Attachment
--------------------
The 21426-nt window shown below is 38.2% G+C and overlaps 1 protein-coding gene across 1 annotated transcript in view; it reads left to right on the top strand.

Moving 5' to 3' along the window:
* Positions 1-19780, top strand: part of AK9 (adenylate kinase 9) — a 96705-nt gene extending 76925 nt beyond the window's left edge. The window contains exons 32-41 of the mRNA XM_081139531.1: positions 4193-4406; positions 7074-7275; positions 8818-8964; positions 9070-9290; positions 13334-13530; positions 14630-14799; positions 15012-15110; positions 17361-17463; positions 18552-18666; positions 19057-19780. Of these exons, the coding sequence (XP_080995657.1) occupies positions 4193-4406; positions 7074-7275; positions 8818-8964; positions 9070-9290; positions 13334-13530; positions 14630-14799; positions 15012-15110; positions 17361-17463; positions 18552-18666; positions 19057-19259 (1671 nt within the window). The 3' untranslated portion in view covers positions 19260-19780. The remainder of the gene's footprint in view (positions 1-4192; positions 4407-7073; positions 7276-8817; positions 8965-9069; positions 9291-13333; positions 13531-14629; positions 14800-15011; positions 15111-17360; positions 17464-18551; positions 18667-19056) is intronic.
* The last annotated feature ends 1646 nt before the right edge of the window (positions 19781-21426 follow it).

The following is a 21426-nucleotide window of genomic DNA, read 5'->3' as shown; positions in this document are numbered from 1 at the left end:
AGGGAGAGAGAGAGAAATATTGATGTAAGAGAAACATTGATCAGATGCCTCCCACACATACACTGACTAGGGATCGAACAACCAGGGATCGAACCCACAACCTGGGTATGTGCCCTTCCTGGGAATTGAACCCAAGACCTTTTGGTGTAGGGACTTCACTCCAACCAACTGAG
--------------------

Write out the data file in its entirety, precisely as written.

The 21426-nt window shown below is 38.2% G+C and overlaps 1 protein-coding gene across 1 annotated transcript in view; it reads left to right on the top strand.

Moving 5' to 3' along the window:
* Positions 1-19780, top strand: part of AK9 (adenylate kinase 9) — a 96705-nt gene extending 76925 nt beyond the window's left edge. The window contains exons 32-41 of the mRNA XM_081139531.1: positions 4193-4406; positions 7074-7275; positions 8818-8964; positions 9070-9290; positions 13334-13530; positions 14630-14799; positions 15012-15110; positions 17361-17463; positions 18552-18666; positions 19057-19780. Of these exons, the coding sequence (XP_080995657.1) occupies positions 4193-4406; positions 7074-7275; positions 8818-8964; positions 9070-9290; positions 13334-13530; positions 14630-14799; positions 15012-15110; positions 17361-17463; positions 18552-18666; positions 19057-19259 (1671 nt within the window). The 3' untranslated portion in view covers positions 19260-19780. The remainder of the gene's footprint in view (positions 1-4192; positions 4407-7073; positions 7276-8817; positions 8965-9069; positions 9291-13333; positions 13531-14629; positions 14800-15011; positions 15111-17360; positions 17464-18551; positions 18667-19056) is intronic.
* The last annotated feature ends 1646 nt before the right edge of the window (positions 19781-21426 follow it).

The following is a 21426-nucleotide window of genomic DNA, read 5'->3' as shown; positions in this document are numbered from 1 at the left end:
AGGGAGAGAGAGAGAAATATTGATGTAAGAGAAACATTGATCAGATGCCTCCCACACATACACTGACTAGGGATCGAACAACCAGGGATCGAACCCACAACCTGGGTATGTGCCCTTCCTGGGAATTGAACCCAAGACCTTTTGGTGTAGGGACTTCACTCCAACCAACTGAG